In the run-up to the midterm elections, immigration has taken center stage. Now President Donald Trump has opened a new chapter in the ongoing debate. In a new interview, Trump claims he can end birthright citizenship. The move, he claims can be enacted through an executive order, would radically redefine immigration politics.
Trump made his claim in an interview with Axios (video below), Tuesday. “It was always told to me that you needed a constitutional amendment. Guess what? You don’t,” Trump said. “You can definitely do it with an act of Congress. But now [his legal counsel is] saying I can do it just with an executive order.”
Section one of The 14th Amendment, which has stood for 150 years, reads:
“All persons born or naturalized in the United States, and subject to the jurisdiction thereof, are citizens of the United States and of the state wherein they reside. No state shall make or enforce any law which shall abridge the privileges or immunities of citizens of the United States; nor shall any state deprive any person of life, liberty, or property, without due process of law; nor deny to any person within its jurisdiction the equal protection of the laws.”
Removing this provision, in the opinion of many legal scholars, would require an act of Congress. President Trump, though, says he can end the provision through an executive order.
I love how the left says the 2nd Amendment only applies to the firearms of the 1700s but says the 14th Amendment has to apply to all people who exist ever
— Jack Posobiec 🇺🇸 (@JackPosobiec) October 30, 2018
“We’re the only country in the world where a person comes in, has a baby, and the baby is essentially a citizen of the United States for 85 years with all of those benefits,” Trump said.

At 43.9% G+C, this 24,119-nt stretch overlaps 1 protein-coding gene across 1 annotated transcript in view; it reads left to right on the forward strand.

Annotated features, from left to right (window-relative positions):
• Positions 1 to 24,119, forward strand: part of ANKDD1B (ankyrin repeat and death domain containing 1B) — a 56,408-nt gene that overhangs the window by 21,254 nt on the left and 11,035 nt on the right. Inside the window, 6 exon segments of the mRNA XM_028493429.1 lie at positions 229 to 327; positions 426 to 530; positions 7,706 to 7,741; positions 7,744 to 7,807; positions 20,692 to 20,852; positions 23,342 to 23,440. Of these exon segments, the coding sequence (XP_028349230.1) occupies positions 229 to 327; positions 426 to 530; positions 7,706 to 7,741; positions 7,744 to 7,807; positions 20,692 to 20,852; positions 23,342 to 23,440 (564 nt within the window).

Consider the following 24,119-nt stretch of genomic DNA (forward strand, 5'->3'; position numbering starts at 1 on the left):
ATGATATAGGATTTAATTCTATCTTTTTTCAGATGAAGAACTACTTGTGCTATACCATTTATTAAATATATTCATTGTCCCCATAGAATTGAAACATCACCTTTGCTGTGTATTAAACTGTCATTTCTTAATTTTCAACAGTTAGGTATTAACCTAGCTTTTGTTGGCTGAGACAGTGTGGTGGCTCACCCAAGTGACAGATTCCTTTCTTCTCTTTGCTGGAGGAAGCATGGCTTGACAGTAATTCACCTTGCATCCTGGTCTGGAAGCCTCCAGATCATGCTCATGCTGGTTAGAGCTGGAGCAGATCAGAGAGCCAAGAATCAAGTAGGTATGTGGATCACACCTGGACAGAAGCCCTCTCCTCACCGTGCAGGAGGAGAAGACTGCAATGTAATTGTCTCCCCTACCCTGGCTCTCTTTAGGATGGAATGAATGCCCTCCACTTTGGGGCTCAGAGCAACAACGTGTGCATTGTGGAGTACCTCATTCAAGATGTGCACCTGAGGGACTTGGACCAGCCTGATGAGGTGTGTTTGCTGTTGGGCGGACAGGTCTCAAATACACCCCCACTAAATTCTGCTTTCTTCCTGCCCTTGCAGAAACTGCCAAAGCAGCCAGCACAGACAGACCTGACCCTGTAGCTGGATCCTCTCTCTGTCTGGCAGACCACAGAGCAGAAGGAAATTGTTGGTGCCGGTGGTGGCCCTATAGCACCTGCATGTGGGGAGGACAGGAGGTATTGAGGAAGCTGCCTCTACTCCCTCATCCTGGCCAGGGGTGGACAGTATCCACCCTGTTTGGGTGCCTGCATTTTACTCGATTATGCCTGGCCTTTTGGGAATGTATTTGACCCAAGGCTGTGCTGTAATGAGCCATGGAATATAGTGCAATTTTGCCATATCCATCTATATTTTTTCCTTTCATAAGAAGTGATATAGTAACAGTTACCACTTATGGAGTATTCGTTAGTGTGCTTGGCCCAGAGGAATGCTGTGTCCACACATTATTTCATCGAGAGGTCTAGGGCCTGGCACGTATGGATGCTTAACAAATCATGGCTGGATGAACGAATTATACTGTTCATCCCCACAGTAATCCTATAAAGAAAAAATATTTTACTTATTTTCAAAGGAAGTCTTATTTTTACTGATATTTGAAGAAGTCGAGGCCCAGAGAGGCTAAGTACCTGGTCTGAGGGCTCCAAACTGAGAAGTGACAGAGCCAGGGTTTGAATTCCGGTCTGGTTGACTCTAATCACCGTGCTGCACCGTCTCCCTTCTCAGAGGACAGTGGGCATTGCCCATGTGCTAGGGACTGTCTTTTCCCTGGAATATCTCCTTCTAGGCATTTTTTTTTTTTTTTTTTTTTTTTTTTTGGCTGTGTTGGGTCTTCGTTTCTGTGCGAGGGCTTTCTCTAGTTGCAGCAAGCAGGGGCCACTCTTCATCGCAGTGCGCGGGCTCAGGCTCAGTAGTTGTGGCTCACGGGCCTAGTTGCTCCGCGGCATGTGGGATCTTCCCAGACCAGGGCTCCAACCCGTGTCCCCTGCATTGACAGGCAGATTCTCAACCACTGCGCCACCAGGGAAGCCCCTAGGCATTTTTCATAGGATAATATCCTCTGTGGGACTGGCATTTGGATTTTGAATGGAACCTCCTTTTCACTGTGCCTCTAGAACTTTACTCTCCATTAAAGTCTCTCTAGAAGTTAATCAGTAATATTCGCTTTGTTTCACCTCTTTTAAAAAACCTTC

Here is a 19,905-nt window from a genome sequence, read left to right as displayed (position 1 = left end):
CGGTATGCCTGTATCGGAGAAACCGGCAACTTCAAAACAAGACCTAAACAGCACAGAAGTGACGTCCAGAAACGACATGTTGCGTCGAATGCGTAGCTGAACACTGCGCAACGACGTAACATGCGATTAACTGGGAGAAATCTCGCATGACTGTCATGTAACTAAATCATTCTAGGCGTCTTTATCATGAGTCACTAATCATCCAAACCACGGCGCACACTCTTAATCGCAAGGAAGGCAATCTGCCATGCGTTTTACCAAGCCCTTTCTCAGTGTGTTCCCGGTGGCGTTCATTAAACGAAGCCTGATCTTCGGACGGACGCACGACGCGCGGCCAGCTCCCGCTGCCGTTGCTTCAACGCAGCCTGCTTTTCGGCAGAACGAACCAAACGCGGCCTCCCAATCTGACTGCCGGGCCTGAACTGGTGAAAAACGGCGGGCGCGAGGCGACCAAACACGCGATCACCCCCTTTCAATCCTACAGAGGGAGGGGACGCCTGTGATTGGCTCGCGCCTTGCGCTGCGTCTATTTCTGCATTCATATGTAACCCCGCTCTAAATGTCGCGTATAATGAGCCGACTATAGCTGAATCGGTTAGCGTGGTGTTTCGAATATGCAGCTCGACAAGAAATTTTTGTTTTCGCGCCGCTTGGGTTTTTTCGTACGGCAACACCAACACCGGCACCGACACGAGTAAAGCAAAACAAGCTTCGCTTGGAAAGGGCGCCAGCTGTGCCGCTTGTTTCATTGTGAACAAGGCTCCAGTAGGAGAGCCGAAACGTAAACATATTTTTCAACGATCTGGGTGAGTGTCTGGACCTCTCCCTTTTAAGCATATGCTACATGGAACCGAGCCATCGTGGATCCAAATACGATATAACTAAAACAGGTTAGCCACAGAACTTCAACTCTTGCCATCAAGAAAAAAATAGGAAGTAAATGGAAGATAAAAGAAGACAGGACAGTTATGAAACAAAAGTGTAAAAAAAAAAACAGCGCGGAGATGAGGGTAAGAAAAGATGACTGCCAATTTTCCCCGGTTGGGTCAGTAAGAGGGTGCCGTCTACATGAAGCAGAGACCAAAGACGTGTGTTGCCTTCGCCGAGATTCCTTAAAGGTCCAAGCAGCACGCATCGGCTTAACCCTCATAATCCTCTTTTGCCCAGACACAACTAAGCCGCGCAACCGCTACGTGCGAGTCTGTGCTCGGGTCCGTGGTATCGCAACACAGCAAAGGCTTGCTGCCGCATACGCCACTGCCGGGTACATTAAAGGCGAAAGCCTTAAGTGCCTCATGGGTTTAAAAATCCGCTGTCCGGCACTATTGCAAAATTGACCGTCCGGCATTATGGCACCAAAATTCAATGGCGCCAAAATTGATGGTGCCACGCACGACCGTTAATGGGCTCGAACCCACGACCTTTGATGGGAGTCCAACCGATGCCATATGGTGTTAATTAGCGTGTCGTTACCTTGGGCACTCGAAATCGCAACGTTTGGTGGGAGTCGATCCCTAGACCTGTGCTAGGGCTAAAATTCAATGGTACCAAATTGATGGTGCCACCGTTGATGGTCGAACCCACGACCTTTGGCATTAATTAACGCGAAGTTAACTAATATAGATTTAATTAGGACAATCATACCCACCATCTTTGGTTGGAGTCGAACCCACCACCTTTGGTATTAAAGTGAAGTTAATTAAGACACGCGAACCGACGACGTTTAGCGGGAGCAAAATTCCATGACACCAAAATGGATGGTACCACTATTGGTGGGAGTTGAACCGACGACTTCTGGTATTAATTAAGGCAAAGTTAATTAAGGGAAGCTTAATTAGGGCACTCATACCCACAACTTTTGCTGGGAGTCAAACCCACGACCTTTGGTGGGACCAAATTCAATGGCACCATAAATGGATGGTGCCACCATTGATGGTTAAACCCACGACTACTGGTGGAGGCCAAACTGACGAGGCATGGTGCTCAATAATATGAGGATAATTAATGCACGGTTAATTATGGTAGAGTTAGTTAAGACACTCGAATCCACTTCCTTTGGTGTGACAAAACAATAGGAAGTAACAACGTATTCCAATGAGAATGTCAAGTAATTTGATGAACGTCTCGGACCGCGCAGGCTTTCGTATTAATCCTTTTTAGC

“It’s ridiculous. It’s ridiculous. And it has to end,” he continued.
Even some of President Trump’s supporters feel like his statement may be more complicated than The President is making out.
House Speaker Paul Ryan on Tuesday broke with Donald Trump and contested his claims that he could circumvent the 14th Amendment https://t.co/gGFGHXuclg
— POLITICO (@politico) October 30, 2018
“Well, you obviously cannot do that. You cannot end birthright citizenship with an executive order,” House Speaker Paul Ryan told reporters. Ryan went on the describe the process as “very, very lengthy.”
If Trump were to attempt such ban, the decision would face immediate legal challenges. “The step would immediately be challenged in court,” CNN notes. “Some of Trump’s previous immigration executive orders, including an attempt to bar entry to citizens from some Muslim-majority countries, came under legal scrutiny after a chaotic drafting process. At the same time, the President has derided his predecessor Barack Obama for taking executive actions to block some young undocumented immigrants from deportation, a step Trump said was a presidential overstep.”
Here is what Senator Jacob Howard, author of the 14th Amendment, said about birthright citizenship in 1866.
It seems that Trump can absolutely end birthright citizenship for anchor babies with an EO.
— John Cardillo (@johncardillo) October 30, 2018
“The President cannot erase the Constitution with an executive order, and the 14th Amendment’s citizenship guarantee is clear,” Omar Jadwat, director of the ACLU’s Immigrants’ Rights Project said. “This is a transparent and blatantly unconstitutional attempt to sow division and fan the flames of anti-immigrant hatred in the days ahead of the midterms.”
“We all cherish the language of the 14th Amendment, but the Supreme Court of the United States has never ruled on whether or not the language of the 14th Amendment subject to the jurisdiction thereof applies specifically to people who are in the country illegally,” Pence said. pic.twitter.com/r2r65vQeT7
— POLITICO (@politico) October 30, 2018
“This is simply an attempt for Donald Trump, who wants to do anything possible to bring back fears around immigration, to use that as a political tool in this last week before the election,” Sen. Mark Warner, D-Virginia, told CNN. “This is again, where a President’s words matter. The Constitution is quite clear that no one, including the President of the United States, is above the law.”